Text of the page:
Home to 8 UNESCO World Heritage sites, Sri Lanka is a tiny island nation south of India in the Indian Ocean. A rugged land of misty mountains and rainforest, golden beaches and diverse wildlife with mighty elephants, stealthy leopards and giant whales. Marco Polo described it as the finest island of its size in the world, and we couldn’t agree more. Check out our list of the Top 9 Things To Do In Sri Lanka.
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Kandy, the last royal capital of Sri Lanka is a major tourist destination with so many things to do. Apart from the famous Botanical Gardens and the colorfully entitled Temple of the Tooth, one of the most sacred sites in Sri Lanka, Kandy is home to the country’s largest Peraheras. Kandy Perahera, the pageant of the temple of tooth where Buddha’s tooth is kept is held either in July or August each year to parade the golden caskets is a must see. The final night procession is the most spectacular event of the country. More than 50 elephants parade the city accompanied by drummers, dancers and chieftains. Interested? Check out our list of top things to do in Kandy to find out more!
Golden Temple of Dambulla
Golden Temple of Dambulla is a monastery built within the walls of a cave, it is one of the best-preserved cave-temples in Sri Lanka. This fascinating cave complex contain 157 statues and the country’s finest collection of Buddhist mural paintings. It has been a sacred pilgrimage site for more than 2,200 years.
Polonnaruwa was the second capital of Sri Lanka after the destruction of Anuradhapura in 993, which was plundered, made desolate and laid hopelessly bare to the invading armies from South India. Visitors today can witness the huge reservoir as well as the ruins of vast monasteries, ornate temples, stunning palaces and wonderful Buddhist statues.
Take in the urban buzz of Colombo, Sri Lanka’s capital city. From the mass of historic buildings, which reflect the country’s rich colonial past to the thriving atmosphere of Pettah, with its open-air bazaars and markets. Absorb the vibrant atmosphere of this eclectic city, where sacred temples, mosques and churches exist alongside glitzy shopping malls. Walk along tree-lined Cinnamon Gardens or head to the energetic and modern Galle Road, which provides a fantastic contrast to the rural countryside that you’ll see elsewhere in Sri Lanka. Source: britishairways
Yala National Park
Yala National Park is the most visited and second largest national park in Sri Lanka. The park is best known for its variety of wild animals, with a leopard density that’s higher than anywhere else on this planet. It is important for the conservation of Sri Lankan Elephants and aquatic birds.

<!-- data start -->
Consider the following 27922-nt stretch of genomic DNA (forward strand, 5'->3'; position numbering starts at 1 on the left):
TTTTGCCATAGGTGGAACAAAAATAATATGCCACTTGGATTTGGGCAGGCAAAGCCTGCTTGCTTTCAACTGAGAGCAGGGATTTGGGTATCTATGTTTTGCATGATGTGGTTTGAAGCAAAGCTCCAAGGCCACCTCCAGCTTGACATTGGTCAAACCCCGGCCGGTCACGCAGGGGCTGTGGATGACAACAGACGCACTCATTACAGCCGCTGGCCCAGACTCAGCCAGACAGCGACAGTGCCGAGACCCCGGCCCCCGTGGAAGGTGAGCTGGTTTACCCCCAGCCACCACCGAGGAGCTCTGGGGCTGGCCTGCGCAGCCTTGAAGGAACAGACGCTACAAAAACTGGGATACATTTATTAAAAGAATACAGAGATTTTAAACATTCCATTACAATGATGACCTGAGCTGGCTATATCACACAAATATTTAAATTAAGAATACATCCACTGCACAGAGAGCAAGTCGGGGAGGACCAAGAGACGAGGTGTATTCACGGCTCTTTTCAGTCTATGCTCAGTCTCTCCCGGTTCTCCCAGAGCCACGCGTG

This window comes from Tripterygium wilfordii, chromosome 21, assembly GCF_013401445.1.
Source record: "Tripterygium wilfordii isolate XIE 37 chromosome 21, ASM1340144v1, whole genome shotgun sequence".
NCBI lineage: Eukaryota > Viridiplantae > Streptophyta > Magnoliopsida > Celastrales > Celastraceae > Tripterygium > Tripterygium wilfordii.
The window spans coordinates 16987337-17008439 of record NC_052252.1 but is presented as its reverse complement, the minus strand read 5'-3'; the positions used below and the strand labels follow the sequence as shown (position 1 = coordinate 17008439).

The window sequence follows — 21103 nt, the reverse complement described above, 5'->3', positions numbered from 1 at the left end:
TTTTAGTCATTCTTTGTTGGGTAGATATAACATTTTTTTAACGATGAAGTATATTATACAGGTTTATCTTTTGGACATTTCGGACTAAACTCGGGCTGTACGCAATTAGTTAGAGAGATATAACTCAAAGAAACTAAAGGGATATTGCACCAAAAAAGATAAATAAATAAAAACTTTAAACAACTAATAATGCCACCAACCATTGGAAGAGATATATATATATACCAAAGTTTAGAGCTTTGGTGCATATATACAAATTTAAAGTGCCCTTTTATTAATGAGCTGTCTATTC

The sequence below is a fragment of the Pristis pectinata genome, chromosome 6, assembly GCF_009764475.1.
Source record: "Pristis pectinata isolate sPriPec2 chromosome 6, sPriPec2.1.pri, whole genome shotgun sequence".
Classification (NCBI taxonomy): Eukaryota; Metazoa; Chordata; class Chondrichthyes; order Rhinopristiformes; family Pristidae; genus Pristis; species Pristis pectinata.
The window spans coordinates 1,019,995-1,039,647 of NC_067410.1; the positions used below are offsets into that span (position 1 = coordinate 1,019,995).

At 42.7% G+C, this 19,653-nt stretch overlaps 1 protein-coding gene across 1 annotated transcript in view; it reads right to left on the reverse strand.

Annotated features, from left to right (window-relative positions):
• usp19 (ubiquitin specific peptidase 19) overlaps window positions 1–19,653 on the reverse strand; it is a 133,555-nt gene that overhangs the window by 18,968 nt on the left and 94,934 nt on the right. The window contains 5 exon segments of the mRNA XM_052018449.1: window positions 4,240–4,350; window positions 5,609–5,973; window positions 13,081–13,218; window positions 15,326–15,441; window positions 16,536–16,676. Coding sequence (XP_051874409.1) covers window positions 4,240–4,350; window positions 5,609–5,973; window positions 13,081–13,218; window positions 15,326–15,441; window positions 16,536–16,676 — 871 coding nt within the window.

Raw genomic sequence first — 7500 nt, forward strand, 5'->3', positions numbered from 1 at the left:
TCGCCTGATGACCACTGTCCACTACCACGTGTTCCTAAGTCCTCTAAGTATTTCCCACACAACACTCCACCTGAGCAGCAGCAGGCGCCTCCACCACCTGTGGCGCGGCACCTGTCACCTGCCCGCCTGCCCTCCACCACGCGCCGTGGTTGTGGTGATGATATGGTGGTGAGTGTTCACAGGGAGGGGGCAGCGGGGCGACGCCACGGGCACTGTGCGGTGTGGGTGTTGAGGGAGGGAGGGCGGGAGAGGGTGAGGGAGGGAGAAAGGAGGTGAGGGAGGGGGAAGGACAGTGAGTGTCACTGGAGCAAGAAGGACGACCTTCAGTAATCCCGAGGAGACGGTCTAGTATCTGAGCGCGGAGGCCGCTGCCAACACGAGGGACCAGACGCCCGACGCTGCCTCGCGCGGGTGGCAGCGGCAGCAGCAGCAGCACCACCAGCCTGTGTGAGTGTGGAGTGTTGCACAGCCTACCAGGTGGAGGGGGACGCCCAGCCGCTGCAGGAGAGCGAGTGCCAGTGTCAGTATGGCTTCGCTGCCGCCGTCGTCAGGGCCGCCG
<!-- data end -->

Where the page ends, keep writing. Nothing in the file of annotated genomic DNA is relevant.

Adam’s Peak is one of Sri Lanka’s most popular pilgrimage sites. The 15 km (9.3 miles) round trip to the Buddhist temple at the top will reveal you the island’s most magical views.
Situated in the North Central province of Sri Lanka, the sacred city of Anuradhapura, now in picturesque ruins, was once a major center of Sri Lankan civilization. It lasted nearly 1,500 years from 380BC. This city is home to many of the earliest grandest monuments of Sri Lanka. A popular destination of Sinhalese Buddhist’s pilgrimages because of its many remains from palaces, temples, monasteries, ceremonial baths, the temple of the holy Bo-tree and other historic monuments and buildings.
Sigiriya is an ancient palace and fortress complex lying at the summit of a granite peak at a 180 meters (590 ft) high. This ancient palace and fortress complex is one of the most valuable historical monuments of Sri Lanka.
Pinnawala Elephant Sanctuary
The Pinnawala Elephant Orphange is a sanctuary for over 80 retired, abused or orphaned elephants, making it the largest herd of Asian elephants in captivity, in the world. Visitors can experience watching the elephants being fed and bathed at close quarters, or perhaps even get close enough to feed an elephant themselves.
Just So You Know…
- Sri Lanka is one of the most biologically diverse countries in Asia. Over 25% of Sri Lanka’s total area is protected, more than any other Asian nation.
- Southern Sri Lanka offers arguably the best place in the world to see both blue and sperm whales together, along with lots of dolphins.
- There are several languages spoken in Sri Lanka but Sinhala and Tamil are official ones. It’s relatively easy to communicate in English – especially in hotels and around touristy places.
- Sri Lanka has roughly 1,600km (1,000 miles) of beautiful palm-shaded beaches, and Negombo – conveniently close to the airport – boasts one of the best. The beaches in Sri Lanka are clean with crystal clear, blue water.
- Sri Lanka is one of the most religious countries in the world. Around 70% of Sri Lankans are Buddhist. Other religions include Hinduism, Islam and Christianity, respectively.
- Much like in Bulgaria, shakings your head “No” means actually “Yes” in Sri Lanka.